Ryan McKinny, Amfortas in the new Bayreuth production, has authorised Slipped Disc to publish his insights on the troubling opera.
Why We Need Parsifal
by Ryan McKinny
Durch Mitleid wissend. Through compassion, understanding. This phrase has been in my ear for the last six weeks, as I prepare to sing the role of Amfortas in Richard Wagner’s Parsifal in the opera house it was composed for, the Bayreuther Festspielhaus. That phrase keeps sticking with me. So much of our world seems to be in chaos. Anger and suffering fill our screens, and we are told time and again that if we just hate the right person, or group of people, we can destroy them and our own suffering will cease. No compassion or understanding required, only dogma. Of course, as a bone fide anti-semite and misogynist, Wagner himself peddled that same solution. Klingsor, like other antagonists in Wagners operas is projected as “other” and therefore evil. And Kundry, the only main character who is female, is forced into the age-old trope that women brought evil itself into the world.
But Wagner’s music tells a different story, despite his worst intentions. I’ve always felt that somehow Wagner himself struggled to understand his own music, often trying to shoehorn it into his world view. He seemed to be battling his demons through his libretti. The music itself, however, refuses to be so small. Klingsor’s music, like that of Alberich in the Ring, another character defined by his otherness, has an incredible sympathy inside it, and it creates a character full of humanity, both good and bad. The music tells us that while Klingsor may be the source of other characters suffering, he himself suffers. Kundrys music portrays the pain of womanhood from the beginning of time; sometimes as mother, sometimes as lover and always as a human being. You cannot help but empathize with her through her music. And when I hear the searing prelude to Parsifal, I feel as if the music connects me not only to all the other people in the room, but to all the people that have ever existed or ever will exist. All the joy and suffering of humanity distilled into sound. Beyond words.
I frequently feel distressed that this art form is too often reserved for the wealthy and powerful. But in this case, I think the wealthy and powerful are maybe the ones that need to hear this music the most. Those who struggle with war and poverty on a daily basis are no strangers to suffering, while those of us experiencing music-theater in Bayreuth are some of the most privileged people in this world. We, who spend our days on the Green Hill this summer, are in a unique position to shape the world we live in. I hope this music reaches us. I hope we can feel compassion for our own suffering, for Amfortas’ suffering, for the suffering of the world. And through that compassion, gain some understanding.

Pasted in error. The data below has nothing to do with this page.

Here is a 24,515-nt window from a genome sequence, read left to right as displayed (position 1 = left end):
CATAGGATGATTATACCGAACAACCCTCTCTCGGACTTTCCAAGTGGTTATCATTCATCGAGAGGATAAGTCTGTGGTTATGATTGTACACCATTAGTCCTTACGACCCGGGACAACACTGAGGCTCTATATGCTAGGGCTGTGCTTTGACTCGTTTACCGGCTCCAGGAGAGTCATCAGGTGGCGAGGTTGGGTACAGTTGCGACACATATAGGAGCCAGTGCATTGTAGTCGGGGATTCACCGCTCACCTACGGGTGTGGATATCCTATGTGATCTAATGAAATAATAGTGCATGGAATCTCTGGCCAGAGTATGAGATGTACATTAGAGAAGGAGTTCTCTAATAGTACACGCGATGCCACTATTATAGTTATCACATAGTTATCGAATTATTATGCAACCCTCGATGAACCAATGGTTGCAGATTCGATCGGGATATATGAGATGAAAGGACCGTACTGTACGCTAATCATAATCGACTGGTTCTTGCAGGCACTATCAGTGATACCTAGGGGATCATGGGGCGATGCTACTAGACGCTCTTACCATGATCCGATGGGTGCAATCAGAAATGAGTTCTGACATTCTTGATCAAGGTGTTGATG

(c) Ryan McKinny
Amazingly, tonight’s opening of Peter Stein’s production of La Damnation de Faust is the first time any work of Hector Berlioz has been staged at the Bolshoi.
Tugan Sokhiev conducts.
Director and conductor at work
In a pre-festival interview in which she says nothing at all, the Bayreuth boss gives the strongest indication yet that the trouble this summer was between two conductors – Nelsons and Thielemann.
Bisher bat Andris Nelsons nur um Vertragsauflösung für 2016. Es gab ja sehr viele Spekulationen in der Öffentlichkeit. Herr Nelsons und ich haben eine Abmachung, dass wir die Gründe nicht kommentieren. Ich möchte aber betonen, dass Andris Nelsons und ich persönlich absolut im Guten zueinander stehen.
She adds that in conflicts between artists, the buck stops at her desk.
He has given up being music director of two of the best in western Europe, in Frankfurt and Paris.
Now Paavo Järvi is turning his Estonian Festival Orchestra into a permanent fixture.
From the hyperbolic press release:
The Estonian Festival Orchestra was founded by Paavo Järvi in 2011 and made its debut at the newly inaugurated Pärnu Music Festival as the resident summer orchestra on the Baltic coast. From these small beginnings both the festival and orchestra have grown in reputation and are now beginning to make a name for themselves on the international scene.
The long dreamed-of ambition by Järvi to create a hand-picked orchestra, bringing together the best of Estonian talent and leading musicians from around the world, has resulted in performances at the Pärnu Music Festival… “An important component in creating the orchestra was to “match-make” the players in a professional way but within the festival atmosphere”says Järvi. “If you are a young player in Estonia, it doesn’t matter how good you are, its hard to make contact with a top player in the west. Now we can give these young musicians the advantage to both play with top colleagues from around Europe and get to know them as new friends. This spirit is what drives the orchestra and makes me particularly proud as it’s father figure.”
Until now the Estonian Festival Orchestra has performed only in Pärnu but in August 2017 it will make its first tour performing in neighbouring countries around the Baltic coast and at Scandinavia’s most prominent festivals. In January 2018 the orchestra will then spread its wings further afield with concerts already planned in the major European capitals, including Brussels, Berlin, Vienna, Zurich and Luxembourg. This tour, which also celebrates the 100th anniversary of Estonian Independence, will include a new orchestral work by Estonian composer, Erkki-Sven Tüür, which will receive its international premiere in Brussels on 18 January 2018.
From the Lebrecht Album of the Week:
Mozart had a little boy, born four months before he died. Salieri recommended that the kid, Franx Xaver, should stick with the family trade and become a travelling pianist and composer. Trading on the Mozart name, F.-X. made a living in places like Lemberg (Lviv), Salzburg and Karlsbad (Karlovivary)….
There’s a rare and rather good recording out of two of his piano concertos. Read on here.
Built as a gift from China, it will stage orchestral and traditional dance performances.
But no opera. Not even L’Italiana in Algeri.
The state religion is Islam.